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Commuting: Car-Free Isn’t Completely Care-Free

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Commuters may not be aware that it’s only a few short weeks until Arlington’s “Bike to Work” Day (May 19th, 2017).  For Metropolitan Washington area commuters, you might think how freeing it is to take advantage of that county’s Car-Free Diet where you “lose 2,000 pounds in an instant”.  Along with the car, you shed the insurance, gas and maintenance issues of the vehicle if you decide to be completely car-free. Yet, if not your car, then what transportation mode will you take to work, school or play?

Arlington, VA

In Arlington county, you have a number of options: Arlington Regional Transport (ART bus),  Metro (rail or bus), bike, walk or telework.   In other jurisdictions, the local government’s bus transit may drive places Metro bus does not serve but the schedules or routes may not be “door to door”. Know *before* you go!

Perspiration Options

Bicycling is a popular option for many and is lauded by the Washington Area Bicyclists Association as the “More Joy, Less Stress” option.  Caveats for this transportation method include precipitation, perspiration, pedestrians,  automotive drivers and retention (keeping one’s wheels from theft).

“Riding on shank’s mare” (aka, walking) is another way to exercise on the commute.  This method also shares cycling’s caveats of perspiration, precipitation, (other) pedestrians and automotive drivers (while retention is no longer an issue).  Yet, many people may not want to walk at speeds of 2-4 miles per hour for the distances most travel daily to work.

Remote Options

Telework is an option for a number of individuals, especially those employed by the federal government. The Office of Personnel Management has a site devoted to the advantages and policies associated with telework. With telework, the individual’s work must be portable (aka, s/he can do this remotely); one’s supervisor must be agreeable; and facilities must be available (computer, connectivity, space).  The newest advice, supplementing the hoary old “caveat emptor”, is “caveat commuter”.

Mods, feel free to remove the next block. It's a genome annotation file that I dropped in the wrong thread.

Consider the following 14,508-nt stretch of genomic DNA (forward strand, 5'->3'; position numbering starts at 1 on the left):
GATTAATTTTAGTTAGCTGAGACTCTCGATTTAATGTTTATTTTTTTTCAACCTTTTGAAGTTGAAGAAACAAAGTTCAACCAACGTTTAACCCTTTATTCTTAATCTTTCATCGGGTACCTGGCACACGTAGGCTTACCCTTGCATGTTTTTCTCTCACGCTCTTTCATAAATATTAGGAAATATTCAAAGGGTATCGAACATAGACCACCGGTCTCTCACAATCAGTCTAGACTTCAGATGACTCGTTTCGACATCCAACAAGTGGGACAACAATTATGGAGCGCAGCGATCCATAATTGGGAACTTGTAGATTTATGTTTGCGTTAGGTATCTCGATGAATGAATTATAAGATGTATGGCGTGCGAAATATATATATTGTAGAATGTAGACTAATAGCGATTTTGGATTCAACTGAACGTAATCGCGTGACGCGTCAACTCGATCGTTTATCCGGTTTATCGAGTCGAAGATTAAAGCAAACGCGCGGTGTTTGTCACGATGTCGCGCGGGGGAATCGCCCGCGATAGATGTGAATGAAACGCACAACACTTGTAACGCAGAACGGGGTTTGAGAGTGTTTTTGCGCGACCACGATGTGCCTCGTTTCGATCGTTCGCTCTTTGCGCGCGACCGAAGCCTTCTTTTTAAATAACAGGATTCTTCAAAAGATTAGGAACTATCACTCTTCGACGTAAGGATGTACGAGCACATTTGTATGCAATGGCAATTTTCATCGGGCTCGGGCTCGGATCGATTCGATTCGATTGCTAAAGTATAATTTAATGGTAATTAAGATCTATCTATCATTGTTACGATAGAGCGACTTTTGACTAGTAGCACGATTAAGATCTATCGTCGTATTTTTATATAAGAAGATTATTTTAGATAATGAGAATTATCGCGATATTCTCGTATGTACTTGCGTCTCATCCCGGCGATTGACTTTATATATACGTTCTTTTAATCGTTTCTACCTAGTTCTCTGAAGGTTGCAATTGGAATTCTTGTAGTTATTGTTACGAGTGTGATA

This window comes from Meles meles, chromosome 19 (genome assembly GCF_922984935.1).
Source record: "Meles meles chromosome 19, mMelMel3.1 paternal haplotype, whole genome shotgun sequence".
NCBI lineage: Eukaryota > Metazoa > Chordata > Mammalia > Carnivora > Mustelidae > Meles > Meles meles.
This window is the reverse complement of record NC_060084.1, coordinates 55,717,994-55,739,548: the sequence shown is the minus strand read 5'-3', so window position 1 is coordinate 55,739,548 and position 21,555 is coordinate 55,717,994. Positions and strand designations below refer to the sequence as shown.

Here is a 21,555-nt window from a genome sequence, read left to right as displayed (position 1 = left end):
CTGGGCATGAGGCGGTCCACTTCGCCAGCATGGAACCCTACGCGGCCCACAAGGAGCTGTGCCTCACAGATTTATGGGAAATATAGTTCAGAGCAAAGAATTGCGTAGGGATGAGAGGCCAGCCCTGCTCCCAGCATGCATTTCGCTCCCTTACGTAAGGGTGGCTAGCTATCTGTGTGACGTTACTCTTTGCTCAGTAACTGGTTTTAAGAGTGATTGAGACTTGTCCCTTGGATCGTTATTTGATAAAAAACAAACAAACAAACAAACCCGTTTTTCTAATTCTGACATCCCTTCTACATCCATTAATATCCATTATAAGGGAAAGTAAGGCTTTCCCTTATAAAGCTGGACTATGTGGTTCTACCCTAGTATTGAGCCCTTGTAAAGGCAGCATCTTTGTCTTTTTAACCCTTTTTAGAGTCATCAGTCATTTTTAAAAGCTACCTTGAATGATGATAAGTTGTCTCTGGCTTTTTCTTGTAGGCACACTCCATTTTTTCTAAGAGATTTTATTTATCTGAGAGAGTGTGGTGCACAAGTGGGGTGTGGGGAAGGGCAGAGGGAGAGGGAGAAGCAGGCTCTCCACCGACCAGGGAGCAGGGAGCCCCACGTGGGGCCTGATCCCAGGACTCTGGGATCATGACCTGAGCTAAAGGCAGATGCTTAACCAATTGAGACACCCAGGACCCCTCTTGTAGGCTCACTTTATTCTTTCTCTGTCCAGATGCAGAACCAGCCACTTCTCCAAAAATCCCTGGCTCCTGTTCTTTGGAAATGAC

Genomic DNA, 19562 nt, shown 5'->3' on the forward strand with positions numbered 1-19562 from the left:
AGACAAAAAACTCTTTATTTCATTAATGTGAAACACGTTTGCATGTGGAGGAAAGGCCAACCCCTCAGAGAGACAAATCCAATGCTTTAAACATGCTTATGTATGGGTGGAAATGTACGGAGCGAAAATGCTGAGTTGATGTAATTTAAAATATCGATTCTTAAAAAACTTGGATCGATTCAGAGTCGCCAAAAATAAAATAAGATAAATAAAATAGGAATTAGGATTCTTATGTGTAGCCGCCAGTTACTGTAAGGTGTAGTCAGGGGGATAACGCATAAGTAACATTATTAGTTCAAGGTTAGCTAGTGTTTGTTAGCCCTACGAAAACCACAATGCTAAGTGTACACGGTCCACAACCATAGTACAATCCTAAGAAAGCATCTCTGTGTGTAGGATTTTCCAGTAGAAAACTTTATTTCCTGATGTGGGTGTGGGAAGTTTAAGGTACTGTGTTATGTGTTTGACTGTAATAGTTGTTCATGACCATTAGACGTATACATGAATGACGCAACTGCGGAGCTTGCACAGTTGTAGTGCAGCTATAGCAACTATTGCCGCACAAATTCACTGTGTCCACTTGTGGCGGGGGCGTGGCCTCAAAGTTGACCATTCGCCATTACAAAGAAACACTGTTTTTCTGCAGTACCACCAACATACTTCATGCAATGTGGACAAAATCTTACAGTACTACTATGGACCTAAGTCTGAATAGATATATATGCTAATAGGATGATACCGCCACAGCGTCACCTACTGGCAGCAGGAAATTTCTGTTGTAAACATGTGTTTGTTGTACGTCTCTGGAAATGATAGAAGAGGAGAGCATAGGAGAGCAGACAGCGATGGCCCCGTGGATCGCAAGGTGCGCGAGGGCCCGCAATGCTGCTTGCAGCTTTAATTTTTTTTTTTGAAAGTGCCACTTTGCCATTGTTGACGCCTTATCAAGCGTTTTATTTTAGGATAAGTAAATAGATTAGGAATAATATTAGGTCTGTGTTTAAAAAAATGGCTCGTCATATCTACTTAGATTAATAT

Conclusion

The savvy car-less (but not care-less) commuter ensures s/he knows what route/s serve her/his destination and when “Cinderella” needs to leave the “party” (to have transportation back home).

Ramona Winkelbauer is part of the GovLoop Featured Blogger program, where we feature blog posts by government voices from all across the country (and world!). To see more Featured Blogger posts, click here.

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Profile Photo Danielle Metzinger

Great info, Ramona! I’m an “alternate commuter” myself but I work for the State of California here in the Sacramento, CA area. I found out our local transportation management associations offer cool incentive programs to commuters who decide to make the switch from driving alone to using some other form of transportation (bus, bike, walk, etc.). They offer financial incentives as well as an ongoing raffle for those who log their alternate commuting miles. Perhaps there are similar programs in your area?

Profile Photo Ramona Winkelbauer

I don’t think there are raffles locally … it does depend on where the commuter is; there may be offers I’m unaware of. In the DC area, there’s a neat program called “Guaranteed Ride Home” where if you have to leave exceptionally late (or early) due to an unexpected event, you can get there (if pre-registered and an infrequent user [no more than 4X/year).